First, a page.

Playoff Game 08
Canadiens 4, Maple Leafs 1
Stanley Cup Semifinals, Game 4
Tuesday, March 28, 1944
Maple Leaf Gardens, Toronto, Ontario
Hap Day’s solid phalanx of “Little Davids” gave a dramatic demonstration of embarrassing Dick Irvin’s “Goliaths” for the better part of two periods at Maple Leaf Gardens last night. But at the finish, they had neither stones nor the strength to lay low the mighty giant.
After outplaying and outfighting the Montréal Canadiens in the fourth game of their Stanley Cup playoff series, a leg and body weary Toronto team yielded two late second period goals; came on again with a score of their own early in the third; but faded under the gruelling pace.
At the final gong the score was 4-1 for the Canadiens, now leading the best of seven series three games to one, and needing only a win on Montréal Forum ice Thursday to gain the trophy final.
A crowd of 13,270 watched Day’s younger and lighter band of Little Atoms storm through the first period at a furious pace. Unfortunately, all roads for the Leafs led to Toronto born Bill Durnan’s goal pads and ended there. Along the route, Day’s gamecocks bounced off Montréal’s heavyweight club wielders, came back for more, and were still punching at the finish when they could scarcely haul one skate after another.
The Leafs continued to outscrap, outhustle the vaunted Canadiens through the second period. The break that probably decided the contest came as the big clock hit the 15 minute mark.
Babe Pratt and Ted Kennedy broke loose from a Montréal drive. Pratt fed a pass to Kennedy, tearing in from right wing. Durnan was drawn out of his cage, Kennedy went sprawling as he fired a shot that bounced off the goal post. Pratt flipped the rolling rebound right past the cage. Kennedy crashed into the boards. A double scoring chance was blown, and as it developed, so was the game.
On the next play, the Canadiens scored out of a wild scramble in front of the sprawling Paul Bibeault. The scorer announced it Heffernan from Harmon and McMahon. It might easily have been Irvin from Gorman and Durnan, so confused was the goalmouth picture.
Less than two minutes later, the Canadiens were back with another goal, Blake from Watson and Chamberlain, and the Montréalers were victory bound.
The Canadiens were also tiring as the game hit the late stages of the second period, but they picked up after the two goal run.
There was a promising uplift for the weary Leafs early in the third period, when Jackie Hamilton raced through an unpatrolled Montréal defence to grab a sliding puck. But his shot floated over top of the cage, deflected by Durnan’s stick.
Toronto’s lease of life came when Ted Kennedy scored off a ganging play with Boothman and Pratt while Gerry Heffernan was in the cooler. Boothman and Kennedy were right back for successive shots at Durnan, but the Leafs weren’t destined for a break.
McLean was in the penalty box when Murph Chamberlain, one of the stars of the series, whirled down right wing on a long rink length solo for his first playoff tally.
To make Chamberlain’s evening complete, he registered the Garden’s longest goal on record at 19:48 in the third period for the 4-1 winning count. From a faceoff in the Montréal end, Chamberlain fired the puck into the Toronto cage. He shot from his own penalty line. Paul Bibeault had been taken out by Day during the faceoff in Montréal play, to make use of six men in the visiting zone. Under the “icing the puck” rule, such a shot gets official scoring okay, provided it enters the net. And it did.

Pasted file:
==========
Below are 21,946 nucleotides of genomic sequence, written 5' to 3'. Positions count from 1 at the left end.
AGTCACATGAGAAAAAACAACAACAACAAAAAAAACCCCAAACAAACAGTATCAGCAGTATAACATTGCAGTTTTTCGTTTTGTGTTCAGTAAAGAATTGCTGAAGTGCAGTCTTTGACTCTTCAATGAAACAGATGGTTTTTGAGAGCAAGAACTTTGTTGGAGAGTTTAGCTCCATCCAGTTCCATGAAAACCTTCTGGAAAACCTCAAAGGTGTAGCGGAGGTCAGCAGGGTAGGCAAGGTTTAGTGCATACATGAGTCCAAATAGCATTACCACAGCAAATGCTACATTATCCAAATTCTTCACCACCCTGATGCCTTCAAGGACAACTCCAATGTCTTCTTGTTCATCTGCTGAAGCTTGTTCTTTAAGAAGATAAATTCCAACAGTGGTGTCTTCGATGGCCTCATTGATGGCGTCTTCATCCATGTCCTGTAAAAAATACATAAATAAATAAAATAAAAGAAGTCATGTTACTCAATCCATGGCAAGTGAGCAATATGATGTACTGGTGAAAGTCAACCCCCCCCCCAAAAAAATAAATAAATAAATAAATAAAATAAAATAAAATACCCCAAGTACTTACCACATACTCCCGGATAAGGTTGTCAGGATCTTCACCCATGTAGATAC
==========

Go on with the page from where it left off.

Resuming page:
King Clancy handled a rough, hard checking game well. He served out six penalties to the Leafs and seven to the Canadiens.
The highlight of the game, we thought, and typical of Toronto’s battling spirit, was the local stand against the Montréal machine early in the first period. Boothman and McLean were in the penalty box.
For two minutes Reg Hamilton, Elwin Morris and Jackie Hamilton checked the visitors dizzy. So dizzy that not a single puck landed against Bibeault’s pads. The Montréalers got two shots away. Morris stopped one, Reg Hamilton the other.
Don Webster was a one man defensive riot through the 60 minute grind. The 150 pounder couldn’t find anybody his own size, outside Clancy. So he picked on beekeeper Émile Bouchard, a mere 200 pounder: Mike McMahon, who nudges 195, and Ray Getliffe, who goes 180 and can reef an opponent like “Soo Bill” Phillips used to do for the Maroons.
Day’s top line of Bodnar, Carr and Davidson started out well in the first period, but faded. Kennedy, Boothman and Webster formed Toronto’s most effective puck pushing trio after that. Jackie Hamilton, O’Neill and McLean passed as well as at any time this winter, and they rode piggyback aboard every forward line Irvin tossed at them.
Story originally published in The Globe & Mail, March 29, 1944
MTL PENS – Getliffe, Lamoureux
TOR PENS – Boothman, R. Hamilton, McLean
MTL GOAL – 15:55 – Heffernan (Harmon, McMahon)
MTL GOAL – 18:45 – Blake (Watson, Chamberlain)
MTL PENS – Getliffe (2), Chamberlain
TOR PEN – Webster
TOR PP GOAL – 09:53 – Kennedy (Boothman, Pratt)
MTL PP GOAL – 12:57 – Chamberlain (Lamoureux)
MTL EN GOAL – 19:48 – Chamberlain
MTL PENS – Heffernan, McMahon
TOR PEN – McLean
MTL – Durnan (W)
TOR – Bibeault (L)
MTL – Goaltenders: Bill Durnan. Defence: Butch Bouchard, Glen Harmon, Mike McMahon. Forwards: Toe Blake (C), Murph Chamberlain, Ray Getliffe, Gerry Heffernan, Elmer Lach, Leo Lamoureux, Buddy O’Connor, Maurice Richard, Phil Watson.
TOR – Goaltenders: Paul Bibeault. Defence: Reg Hamilton, Moe Morris, Babe Pratt. Forwards: Gus Bodnar, George Boothman, Lorne Carr, Bob Davidson (C), Jackie Hamilton, Ted Kennedy, Jack McLean, Tom O’Neill, Don Webster.